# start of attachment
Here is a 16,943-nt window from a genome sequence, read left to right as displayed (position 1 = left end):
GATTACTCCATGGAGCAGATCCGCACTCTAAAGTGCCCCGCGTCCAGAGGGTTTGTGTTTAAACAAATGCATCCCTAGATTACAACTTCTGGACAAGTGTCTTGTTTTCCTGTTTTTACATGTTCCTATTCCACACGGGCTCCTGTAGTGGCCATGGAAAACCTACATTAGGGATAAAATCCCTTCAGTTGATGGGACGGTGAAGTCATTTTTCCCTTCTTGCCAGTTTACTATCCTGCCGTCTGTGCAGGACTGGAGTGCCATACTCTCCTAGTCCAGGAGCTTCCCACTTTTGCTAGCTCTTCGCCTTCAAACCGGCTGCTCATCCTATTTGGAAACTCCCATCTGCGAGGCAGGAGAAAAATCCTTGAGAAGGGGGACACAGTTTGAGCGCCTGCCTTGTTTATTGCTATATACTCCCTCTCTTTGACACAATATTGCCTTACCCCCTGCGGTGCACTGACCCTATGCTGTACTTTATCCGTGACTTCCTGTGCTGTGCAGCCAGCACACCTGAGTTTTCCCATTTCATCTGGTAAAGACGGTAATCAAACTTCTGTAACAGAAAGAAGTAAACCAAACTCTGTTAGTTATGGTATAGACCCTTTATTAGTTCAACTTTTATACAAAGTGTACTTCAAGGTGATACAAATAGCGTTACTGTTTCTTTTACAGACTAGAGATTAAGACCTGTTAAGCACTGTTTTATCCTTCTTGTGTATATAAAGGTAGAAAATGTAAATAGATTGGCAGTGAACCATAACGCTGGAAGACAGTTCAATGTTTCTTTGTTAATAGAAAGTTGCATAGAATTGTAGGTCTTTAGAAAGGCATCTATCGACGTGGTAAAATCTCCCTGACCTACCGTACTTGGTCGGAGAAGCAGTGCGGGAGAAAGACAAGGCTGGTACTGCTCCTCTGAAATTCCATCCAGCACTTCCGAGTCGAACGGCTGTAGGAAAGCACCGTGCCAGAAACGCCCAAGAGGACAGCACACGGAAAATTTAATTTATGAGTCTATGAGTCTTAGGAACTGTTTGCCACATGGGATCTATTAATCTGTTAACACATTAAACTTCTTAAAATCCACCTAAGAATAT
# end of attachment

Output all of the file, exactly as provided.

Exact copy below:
Here is a 16,943-nt window from a genome sequence, read left to right as displayed (position 1 = left end):
GATTACTCCATGGAGCAGATCCGCACTCTAAAGTGCCCCGCGTCCAGAGGGTTTGTGTTTAAACAAATGCATCCCTAGATTACAACTTCTGGACAAGTGTCTTGTTTTCCTGTTTTTACATGTTCCTATTCCACACGGGCTCCTGTAGTGGCCATGGAAAACCTACATTAGGGATAAAATCCCTTCAGTTGATGGGACGGTGAAGTCATTTTTCCCTTCTTGCCAGTTTACTATCCTGCCGTCTGTGCAGGACTGGAGTGCCATACTCTCCTAGTCCAGGAGCTTCCCACTTTTGCTAGCTCTTCGCCTTCAAACCGGCTGCTCATCCTATTTGGAAACTCCCATCTGCGAGGCAGGAGAAAAATCCTTGAGAAGGGGGACACAGTTTGAGCGCCTGCCTTGTTTATTGCTATATACTCCCTCTCTTTGACACAATATTGCCTTACCCCCTGCGGTGCACTGACCCTATGCTGTACTTTATCCGTGACTTCCTGTGCTGTGCAGCCAGCACACCTGAGTTTTCCCATTTCATCTGGTAAAGACGGTAATCAAACTTCTGTAACAGAAAGAAGTAAACCAAACTCTGTTAGTTATGGTATAGACCCTTTATTAGTTCAACTTTTATACAAAGTGTACTTCAAGGTGATACAAATAGCGTTACTGTTTCTTTTACAGACTAGAGATTAAGACCTGTTAAGCACTGTTTTATCCTTCTTGTGTATATAAAGGTAGAAAATGTAAATAGATTGGCAGTGAACCATAACGCTGGAAGACAGTTCAATGTTTCTTTGTTAATAGAAAGTTGCATAGAATTGTAGGTCTTTAGAAAGGCATCTATCGACGTGGTAAAATCTCCCTGACCTACCGTACTTGGTCGGAGAAGCAGTGCGGGAGAAAGACAAGGCTGGTACTGCTCCTCTGAAATTCCATCCAGCACTTCCGAGTCGAACGGCTGTAGGAAAGCACCGTGCCAGAAACGCCCAAGAGGACAGCACACGGAAAATTTAATTTATGAGTCTATGAGTCTTAGGAACTGTTTGCCACATGGGATCTATTAATCTGTTAACACATTAAACTTCTTAAAATCCACCTAAGAATAT